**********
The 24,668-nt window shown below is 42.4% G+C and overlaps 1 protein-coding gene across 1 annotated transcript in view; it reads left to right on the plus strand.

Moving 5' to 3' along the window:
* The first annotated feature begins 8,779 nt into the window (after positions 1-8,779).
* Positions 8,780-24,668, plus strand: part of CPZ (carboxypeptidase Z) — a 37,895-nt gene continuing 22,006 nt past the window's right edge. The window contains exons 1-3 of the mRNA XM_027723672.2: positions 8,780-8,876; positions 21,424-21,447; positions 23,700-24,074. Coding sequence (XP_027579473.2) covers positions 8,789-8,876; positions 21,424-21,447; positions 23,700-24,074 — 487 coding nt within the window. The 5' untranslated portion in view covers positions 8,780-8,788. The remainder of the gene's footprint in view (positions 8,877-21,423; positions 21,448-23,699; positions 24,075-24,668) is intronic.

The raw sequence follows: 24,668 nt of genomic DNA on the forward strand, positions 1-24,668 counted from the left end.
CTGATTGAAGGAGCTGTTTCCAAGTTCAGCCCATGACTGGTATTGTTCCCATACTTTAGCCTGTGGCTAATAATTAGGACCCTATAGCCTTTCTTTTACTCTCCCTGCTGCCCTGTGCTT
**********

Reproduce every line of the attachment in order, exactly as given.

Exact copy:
The 24,668-nt window shown below is 42.4% G+C and overlaps 1 protein-coding gene across 1 annotated transcript in view; it reads left to right on the plus strand.

Moving 5' to 3' along the window:
* The first annotated feature begins 8,779 nt into the window (after positions 1-8,779).
* Positions 8,780-24,668, plus strand: part of CPZ (carboxypeptidase Z) — a 37,895-nt gene continuing 22,006 nt past the window's right edge. The window contains exons 1-3 of the mRNA XM_027723672.2: positions 8,780-8,876; positions 21,424-21,447; positions 23,700-24,074. Coding sequence (XP_027579473.2) covers positions 8,789-8,876; positions 21,424-21,447; positions 23,700-24,074 — 487 coding nt within the window. The 5' untranslated portion in view covers positions 8,780-8,788. The remainder of the gene's footprint in view (positions 8,877-21,423; positions 21,448-23,699; positions 24,075-24,668) is intronic.

The raw sequence follows: 24,668 nt of genomic DNA on the forward strand, positions 1-24,668 counted from the left end.
CTGATTGAAGGAGCTGTTTCCAAGTTCAGCCCATGACTGGTATTGTTCCCATACTTTAGCCTGTGGCTAATAATTAGGACCCTATAGCCTTTCTTTTACTCTCCCTGCTGCCCTGTGCTT